And you to whom adversity has dealt the final blow,
With smiling bastards lying to you everywhere you go,
Stand to, and put up all your strength of arm and heart and brain,
And, like the Mary Ellen Carter, rise again!
Rise Again! Rise again,
Though your heart it be broken and your life about to end.
No matter what you've lost,
Be it a home, a love, a friend,
Like the Mary Ellen Carter, rise again!
Stan Rogers (the other one), The Mary Ellen Carter
I have recently and rightly been taken to task for my long absence here. It's not so much that I've given up on the blogging idea; I've just had my mind elsewhere lately. Yes, I've been seemingly active elsewhere on the web, but it only takes me about ten minutes to scan all of the other blogs I read, and throwing a short comment in takes just a few seconds. There have also been the developerWorks postings, but trust me, they don't occupy much of my time either.
I've been busy fighting with DXL, trying to keep my mind off of my non-Notes life. The DXL bit will appear in another posting — it's really pretty cool — but this bit's about the non-Notes life, such as it is.
One thing they don't tell you in the "So you've decided to become homeless..." pamphlet is that it will follow you for the rest of your life. I've been involved in a truly ridiculous situation of late, the upshot of which is that until yesterday I hadn't been paid yet by my new employer. At all. Ever.
On the one hand, I (like most people in the white-collar world) work for an employer who pays exclusively through direct deposit to a bank account. I have such an account, of course — that's how my former employer paid as well. However, the company contracted to do the payroll requires a void cheque in order to begin payment. As luck would have it, my chequebook, which has been otherwise unused lo these many years, was one of those items that are inevitably misplaced in every move. It would seem a simple thing either to get new cheques or, failing that, to open another bank account, right? Not if your name sets off bells and sirens in the credit system, it isn't.
It's not that I have debt owing or anything, I just haven't had any bills to pay that weren't cash on the barrel head for the last dozen or so years, and cash businesses don't make positive reports to credit bureaus. (Or, often, to the revenuers either.) I have essentially been living off-paper for more than a decade without knowing it. Couple that with the anti-laundering measures that have been introduced into the banking system over the same decade or so, and any odd requests come up "potentially criminal". Apparently, requesting cheques from a city in a different province from your home bank branch (which is still in Toronto for the moment) with near-zero balances in all of one's accounts is an "odd request". No cheques for you! Next!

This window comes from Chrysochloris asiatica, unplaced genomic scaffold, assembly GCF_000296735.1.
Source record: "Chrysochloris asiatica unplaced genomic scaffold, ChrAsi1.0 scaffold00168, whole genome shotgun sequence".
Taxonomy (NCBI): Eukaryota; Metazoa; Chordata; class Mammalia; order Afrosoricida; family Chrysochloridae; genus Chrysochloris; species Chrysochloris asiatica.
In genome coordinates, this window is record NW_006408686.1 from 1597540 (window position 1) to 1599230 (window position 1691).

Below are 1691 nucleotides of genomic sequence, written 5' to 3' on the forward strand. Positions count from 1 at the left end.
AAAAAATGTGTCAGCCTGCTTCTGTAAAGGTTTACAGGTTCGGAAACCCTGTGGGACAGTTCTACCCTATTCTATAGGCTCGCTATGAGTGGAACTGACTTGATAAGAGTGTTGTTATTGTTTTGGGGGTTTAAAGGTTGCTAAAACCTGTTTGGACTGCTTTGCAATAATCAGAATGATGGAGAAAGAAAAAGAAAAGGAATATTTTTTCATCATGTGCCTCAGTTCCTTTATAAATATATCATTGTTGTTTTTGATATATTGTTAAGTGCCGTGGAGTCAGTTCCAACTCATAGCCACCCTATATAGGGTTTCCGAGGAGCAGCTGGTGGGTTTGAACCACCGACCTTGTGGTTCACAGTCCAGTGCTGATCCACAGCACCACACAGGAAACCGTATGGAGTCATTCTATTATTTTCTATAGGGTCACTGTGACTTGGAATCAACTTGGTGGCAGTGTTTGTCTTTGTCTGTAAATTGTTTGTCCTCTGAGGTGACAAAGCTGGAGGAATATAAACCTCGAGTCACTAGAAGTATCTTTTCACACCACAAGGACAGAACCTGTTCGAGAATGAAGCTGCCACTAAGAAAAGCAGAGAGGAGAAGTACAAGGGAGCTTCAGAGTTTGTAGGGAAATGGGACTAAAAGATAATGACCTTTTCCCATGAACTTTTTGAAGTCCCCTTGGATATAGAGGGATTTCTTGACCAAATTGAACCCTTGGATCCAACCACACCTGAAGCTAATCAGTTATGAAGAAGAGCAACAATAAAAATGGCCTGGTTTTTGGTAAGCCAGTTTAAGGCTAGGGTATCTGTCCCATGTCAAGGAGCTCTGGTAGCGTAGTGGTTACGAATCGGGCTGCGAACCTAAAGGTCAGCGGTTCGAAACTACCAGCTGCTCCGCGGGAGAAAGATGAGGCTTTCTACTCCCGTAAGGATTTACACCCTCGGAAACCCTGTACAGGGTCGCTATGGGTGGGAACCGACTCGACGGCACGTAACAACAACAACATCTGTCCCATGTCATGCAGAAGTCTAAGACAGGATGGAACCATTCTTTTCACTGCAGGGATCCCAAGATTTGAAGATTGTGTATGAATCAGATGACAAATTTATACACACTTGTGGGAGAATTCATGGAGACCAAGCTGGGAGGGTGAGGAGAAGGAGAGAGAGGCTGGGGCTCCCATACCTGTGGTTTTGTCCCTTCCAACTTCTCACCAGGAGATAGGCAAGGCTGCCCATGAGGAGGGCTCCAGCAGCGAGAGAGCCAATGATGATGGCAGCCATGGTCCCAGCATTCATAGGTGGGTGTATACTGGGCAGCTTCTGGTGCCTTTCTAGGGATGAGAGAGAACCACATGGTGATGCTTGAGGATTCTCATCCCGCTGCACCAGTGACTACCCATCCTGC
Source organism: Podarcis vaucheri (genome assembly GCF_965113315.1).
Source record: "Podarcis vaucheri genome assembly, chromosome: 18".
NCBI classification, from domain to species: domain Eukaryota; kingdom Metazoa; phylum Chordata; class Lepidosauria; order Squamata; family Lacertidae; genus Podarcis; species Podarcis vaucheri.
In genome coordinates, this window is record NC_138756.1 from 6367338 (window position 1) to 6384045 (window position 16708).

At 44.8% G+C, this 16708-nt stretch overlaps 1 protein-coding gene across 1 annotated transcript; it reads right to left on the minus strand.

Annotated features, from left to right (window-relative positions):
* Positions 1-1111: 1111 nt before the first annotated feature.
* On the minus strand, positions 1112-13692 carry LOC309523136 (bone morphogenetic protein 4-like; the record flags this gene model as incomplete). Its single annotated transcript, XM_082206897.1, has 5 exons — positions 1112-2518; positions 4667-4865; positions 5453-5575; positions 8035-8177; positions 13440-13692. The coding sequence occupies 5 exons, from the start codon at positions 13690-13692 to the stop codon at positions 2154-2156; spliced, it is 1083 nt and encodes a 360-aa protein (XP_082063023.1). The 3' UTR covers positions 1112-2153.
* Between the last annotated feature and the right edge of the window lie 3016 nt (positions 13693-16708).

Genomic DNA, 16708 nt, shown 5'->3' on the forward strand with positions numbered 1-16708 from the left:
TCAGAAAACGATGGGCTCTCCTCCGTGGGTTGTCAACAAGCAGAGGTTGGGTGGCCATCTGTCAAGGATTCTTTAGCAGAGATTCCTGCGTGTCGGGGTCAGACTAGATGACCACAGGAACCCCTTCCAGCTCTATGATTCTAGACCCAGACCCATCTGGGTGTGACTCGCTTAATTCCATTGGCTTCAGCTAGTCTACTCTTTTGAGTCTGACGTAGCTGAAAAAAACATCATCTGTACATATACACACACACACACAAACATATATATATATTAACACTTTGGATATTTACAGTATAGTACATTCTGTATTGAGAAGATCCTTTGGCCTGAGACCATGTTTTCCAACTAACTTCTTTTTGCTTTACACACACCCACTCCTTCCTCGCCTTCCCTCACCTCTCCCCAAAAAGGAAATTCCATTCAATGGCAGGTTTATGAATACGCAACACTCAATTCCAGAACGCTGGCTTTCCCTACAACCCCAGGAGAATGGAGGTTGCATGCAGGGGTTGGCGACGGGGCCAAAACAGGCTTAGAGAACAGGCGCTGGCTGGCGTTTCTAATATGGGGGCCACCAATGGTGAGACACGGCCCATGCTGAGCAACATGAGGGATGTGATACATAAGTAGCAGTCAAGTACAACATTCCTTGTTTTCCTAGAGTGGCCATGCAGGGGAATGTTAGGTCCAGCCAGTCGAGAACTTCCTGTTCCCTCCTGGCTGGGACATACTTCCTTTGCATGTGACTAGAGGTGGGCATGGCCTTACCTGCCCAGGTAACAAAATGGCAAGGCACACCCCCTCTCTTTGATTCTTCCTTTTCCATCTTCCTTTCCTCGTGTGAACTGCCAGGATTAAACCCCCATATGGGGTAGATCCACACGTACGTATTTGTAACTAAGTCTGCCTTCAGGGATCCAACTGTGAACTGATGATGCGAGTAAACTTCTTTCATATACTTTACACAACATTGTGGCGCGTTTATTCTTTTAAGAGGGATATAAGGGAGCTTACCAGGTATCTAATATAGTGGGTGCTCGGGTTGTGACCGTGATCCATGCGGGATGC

For the benefit of my American readers, I should point out that the banking system in Canada is quite a bit different from the system in the States. Here, the system consists principally of five chartered banks: TD Canada Trust; BMO Bank of Montreal; RBC (The Royal Bank of Canada); The Bank of Nova Scotia (ScotiaBank); and the Canadian Imperial Bank of Commerce (CIBC) along with a few large regional players. All of these institutions are huge (think Citibank), and you can't just go down the street to the Second National Bank of Fourth Street if you don't like the service at the Fourth Street Commercial Bank.
The one constant across all bureaucracies is that policy and procedure take precedence over common sense. I earn a pretty decent salary in modern Canadian terms, am single, debt-free and live in cheap, though comfortable accommodations selected specifically to allow me to save a whole whack of money in the too-few years I have left before I'll have to consider retirement. And here I was, reduced to eating plain white rice for more than two weeks (I knew there was a reason I always buy the feed-an-army-sized bag), looking at January's rent due-date, and seriously wondering what a Montreal winter outdoors might be like. Surreal. And not something I wanted to spend a lot of time dwelling upon.
Almost everyone has had some sort of financial fright at some point in their life. Going through the big one a second time gives me, I think, the right to assert that the fear of the unknown doesn't begin to compare to the fear of the known. Yes, I was scared. And angry. I've worked my buttocks off (figuratively — I have actually accumulated surplus pew-padding in the physical sense) to move from homeless disposable humanity through skilled shoe-shine boy to relatively well-respected Notes developer, and it all seemed to be coming to naught in a huge hurry and for no good reason. I tried to write about it, but the level of venom in what I was writing was beyond the pale. (A pale, by the way, is one of those sharpened-log, overgrown picket fence deals you see around forts in Western movies, or, rather, the mediaeval version of it. That which was beyond the pale was out of the Lord's protection, lawless and wild.) Angry as I was, even I could see that my anger had displaced reason completely. The recent little incident (hereinafter referred to as The Incident) in the Notes blogging community wouldn't have been noticed at all had I published, and I would have committed social and professional suicide.
It seems that some sort of resolution has been reached, though. And my bank was kind enough to let me take 25% of my earnings — I still have to wait until January 4 for "clearance" (on a certified corporate cheque?). It's a bit late for Christmas, but the new year should be a happier one. Perhaps with that load lifted, you may see a bit more output here.
If only I had listened to the other Stan.